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The egregious exceptionalism of Palo Alto

“Palo Alto is an elitist sh*t den of hate.” “Kind capitalism is a myth and our city is proof.” “I hate ‘social justice’ in Palo Alto. What a f*cking joke.” The messages — or rather, tweets — are uncompromising in their boldness; brash and confrontational, with a clear target for their ire and a disdain so apparent it almost pains to read them. Somewhat surprisingly, these were not the admonitions of an antifa member or Synergy listserv, but rather, a Christian priest from a local church.

The First Baptist Church of Palo Alto found itself in national headlines last week after Rev. Gregory Stevens, a 28 year old self-proclaimed “leftist libertarian” resigned from his position at the church. The resignation came on the heels of the aforementioned string of tweets and the predictably outraged backlash that followed. Palo Alto Vice Mayor Eric Filseth called the messages “vile,” and a group of local residents gathered and presented them in document form to the City Council, who at the time were voting on the church’s status as a “community center.”

Amidst the uproar that followed, Stevens resigned but made sure to burn a few more bridges on his way out, saying that “I believe Palo Alto is a ghetto of wealth, power and elitist liberalism by proxy, meaning that many community members claim to want to fight for social justice issues, but that desire doesn’t translate into action.”

Many will rightfully disagree with the politics Stevens promotes. His propositions are diametrically opposed to the ideals of many Americans and it would be difficult to envision such a message taking hold in a more red-blooded congregation. Superficially however, it would seem that Stevens found the perfect place to preach — a community whose politics supposedly aligned directly with his own drastic calls to action.

The incident was Palo Alto at its finest — a community so self-absorbed and totally lacking in genuine empathy that it failed to see the preposterous irony of its own actions. For one of the wealthiest communities in the country to attack a Christian priest for his calls at equality sounds more like 1930’s Berlin than one of the more self-proclaimed progressive areas in 2018 America. Nonetheless, this is the alternate reality that the citizens of this lovely town have created for themselves.

This same reality — propped up by $6 coffee and shielded from the outside world by rigid zoning laws — has been allowed to flourish in a community where everybody agrees on the liberal ideal but exceedingly few seek to actually act on it. Sure they may vote for Hillary in national elections and talk like good liberals at their weekly farmer’s markets, but realistically, the citizens of Palo Alto have turned a collective blind eye towards the blatant socio-economic problems that plague the community here and now.

One needn’t look far for examples. In the past year new ordinances made it harder for homeless people (many of whom were pushed to the streets by the very people now voting against them) to live in Palo Alto. The housing crisis continues to loom large and residents regularly refuse to allow for more building (wouldn’t wanna lower our home prices!) or large infrastructure projects that could free up resources for new developments (don’t want those dirty construction men in my backyard!). This exceptionalism — the idea that the rules should apply to everyone except for the broadly defined “us” — is an absurd and laughable juxtaposition given the economic realities of the area. However, when a community leader with no motives beyond his own notions of empathy decided to call out Palo Alto on its willful ignorance, he was unsurprisingly met with a cacophony of backlash that resulted in his own resignation and effective dismissal from the community itself.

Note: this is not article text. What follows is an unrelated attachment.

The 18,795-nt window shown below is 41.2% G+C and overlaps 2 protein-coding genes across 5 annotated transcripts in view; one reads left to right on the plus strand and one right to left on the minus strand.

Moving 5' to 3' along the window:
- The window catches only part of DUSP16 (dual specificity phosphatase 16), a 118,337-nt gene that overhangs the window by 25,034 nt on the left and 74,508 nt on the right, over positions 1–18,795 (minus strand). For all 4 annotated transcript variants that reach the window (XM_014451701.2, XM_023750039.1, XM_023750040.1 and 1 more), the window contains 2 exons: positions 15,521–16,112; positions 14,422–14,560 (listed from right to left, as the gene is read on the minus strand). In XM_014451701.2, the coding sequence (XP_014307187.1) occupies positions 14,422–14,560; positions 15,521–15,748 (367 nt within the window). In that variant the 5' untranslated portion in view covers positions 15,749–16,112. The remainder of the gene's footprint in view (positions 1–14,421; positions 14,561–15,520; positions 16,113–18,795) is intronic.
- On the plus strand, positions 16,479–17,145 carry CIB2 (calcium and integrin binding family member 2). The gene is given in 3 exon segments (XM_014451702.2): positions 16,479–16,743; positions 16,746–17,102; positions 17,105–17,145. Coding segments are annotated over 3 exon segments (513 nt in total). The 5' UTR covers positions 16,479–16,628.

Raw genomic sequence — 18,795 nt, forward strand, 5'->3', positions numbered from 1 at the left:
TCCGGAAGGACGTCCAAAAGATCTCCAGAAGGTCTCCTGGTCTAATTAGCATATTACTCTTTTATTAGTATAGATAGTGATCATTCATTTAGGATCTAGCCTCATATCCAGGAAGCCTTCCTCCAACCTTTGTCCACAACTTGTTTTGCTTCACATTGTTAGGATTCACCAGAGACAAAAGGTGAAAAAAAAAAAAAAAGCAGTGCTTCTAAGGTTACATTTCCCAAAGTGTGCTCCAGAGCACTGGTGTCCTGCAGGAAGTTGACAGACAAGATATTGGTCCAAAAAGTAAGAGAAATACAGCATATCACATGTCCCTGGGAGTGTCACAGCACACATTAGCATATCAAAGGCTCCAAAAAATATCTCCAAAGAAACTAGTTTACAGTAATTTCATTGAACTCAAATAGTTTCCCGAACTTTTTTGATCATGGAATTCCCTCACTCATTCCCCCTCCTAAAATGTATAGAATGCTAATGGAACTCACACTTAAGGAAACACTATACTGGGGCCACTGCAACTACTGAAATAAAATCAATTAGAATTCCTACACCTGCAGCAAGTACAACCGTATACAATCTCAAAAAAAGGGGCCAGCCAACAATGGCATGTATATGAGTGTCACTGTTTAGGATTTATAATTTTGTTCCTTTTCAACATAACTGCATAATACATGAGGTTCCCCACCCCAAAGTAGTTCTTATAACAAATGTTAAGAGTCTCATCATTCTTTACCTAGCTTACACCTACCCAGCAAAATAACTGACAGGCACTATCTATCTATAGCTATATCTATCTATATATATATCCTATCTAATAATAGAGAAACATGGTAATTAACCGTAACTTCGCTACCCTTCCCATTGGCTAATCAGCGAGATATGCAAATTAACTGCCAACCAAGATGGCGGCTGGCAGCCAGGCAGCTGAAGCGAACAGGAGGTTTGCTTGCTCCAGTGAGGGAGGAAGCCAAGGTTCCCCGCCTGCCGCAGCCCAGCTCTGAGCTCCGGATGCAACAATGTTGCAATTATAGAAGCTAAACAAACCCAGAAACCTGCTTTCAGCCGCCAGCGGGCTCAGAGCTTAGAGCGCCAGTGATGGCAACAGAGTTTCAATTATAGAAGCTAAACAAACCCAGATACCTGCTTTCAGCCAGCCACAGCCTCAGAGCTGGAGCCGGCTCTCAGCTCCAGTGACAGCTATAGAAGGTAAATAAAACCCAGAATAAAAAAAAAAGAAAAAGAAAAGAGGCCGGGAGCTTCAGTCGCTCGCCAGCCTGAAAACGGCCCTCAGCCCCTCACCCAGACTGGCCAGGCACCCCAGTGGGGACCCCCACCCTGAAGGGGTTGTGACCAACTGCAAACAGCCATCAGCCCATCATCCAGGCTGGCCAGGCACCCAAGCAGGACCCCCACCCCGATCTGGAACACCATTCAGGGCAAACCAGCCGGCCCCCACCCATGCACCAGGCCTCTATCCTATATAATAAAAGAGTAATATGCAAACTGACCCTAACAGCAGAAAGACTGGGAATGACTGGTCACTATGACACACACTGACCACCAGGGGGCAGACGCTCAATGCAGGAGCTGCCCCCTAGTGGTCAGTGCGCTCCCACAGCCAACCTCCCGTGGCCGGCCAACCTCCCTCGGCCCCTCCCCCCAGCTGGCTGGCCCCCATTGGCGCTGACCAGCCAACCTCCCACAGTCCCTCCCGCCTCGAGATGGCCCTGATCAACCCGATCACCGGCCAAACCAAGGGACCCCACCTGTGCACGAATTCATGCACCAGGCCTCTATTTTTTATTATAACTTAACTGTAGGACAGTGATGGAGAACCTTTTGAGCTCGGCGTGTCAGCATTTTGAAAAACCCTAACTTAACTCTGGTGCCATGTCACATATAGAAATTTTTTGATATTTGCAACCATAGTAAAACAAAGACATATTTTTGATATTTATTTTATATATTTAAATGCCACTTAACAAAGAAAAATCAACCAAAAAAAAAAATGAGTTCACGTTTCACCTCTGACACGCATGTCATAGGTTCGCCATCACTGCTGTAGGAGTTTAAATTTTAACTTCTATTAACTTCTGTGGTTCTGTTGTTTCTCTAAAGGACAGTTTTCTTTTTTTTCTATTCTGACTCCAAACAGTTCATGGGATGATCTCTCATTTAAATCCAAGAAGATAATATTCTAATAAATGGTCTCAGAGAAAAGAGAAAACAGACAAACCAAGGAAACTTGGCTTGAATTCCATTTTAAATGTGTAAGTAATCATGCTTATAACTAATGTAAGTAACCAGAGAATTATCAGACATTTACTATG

The average home in Palo Alto costs over $3.3 million dollars. Its median income is more than $163,000 and anecdotally speaking, it’s home to more Teslas than any place reasonably should be. It would be one thing for its residents to own up to these truths and face the world as such. But by wrapping their wealth in a façade of ‘social good’ and limousine-liberalism, Palo Alto, and more broadly, Silicon Valley, have managed to have their proverbial cake and eat it too.

Stevens himself perhaps put it best when he said “If the same energies used to organize neighbors around minor parking issues, young girl’s choirs and ‘nasty tweets’ were honed to fight actual injustices, Palo Alto would be a very different city. Palo Alto needs more action, less lip service.” Few could deny the profound sardonicism of the whole situation. The citizens of this city live in a world where eating kale and buying $140,000 electric cars constitutes social good but providing homeless people with basic shelter does not.

This refusal to confront the true nature of things has cemented Palo Alto as America’s capital of hypocrisy. And as home prices continue to rise, gentrification eliminates more of the area’s demographic backbone and the ever-widening gap between rich and poor carries on with its unique brand of societal hemorrhaging, the members of this community may one day decide that it’s time for change. Until that day comes however, people like Rev. Stevens will find themselves in the smallest of minorities. Their calls will fall upon deaf ears.

Contact Harrison Hohman at hhohman ‘at’ stanford.edu.

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Harrison Hohman

Harrison Hohman

Harrison Hohman is a junior from Omaha, Nebraska majoring in Economics and Iberian-Latin American Cultures. He enjoys sports, politics, music, and other stereotypical college-age interests, and ties far too much of his self-worth to his middling abilities on the pool table . You can find him at Kappa Sig, the Huang basement or the rejected pile at Goldman.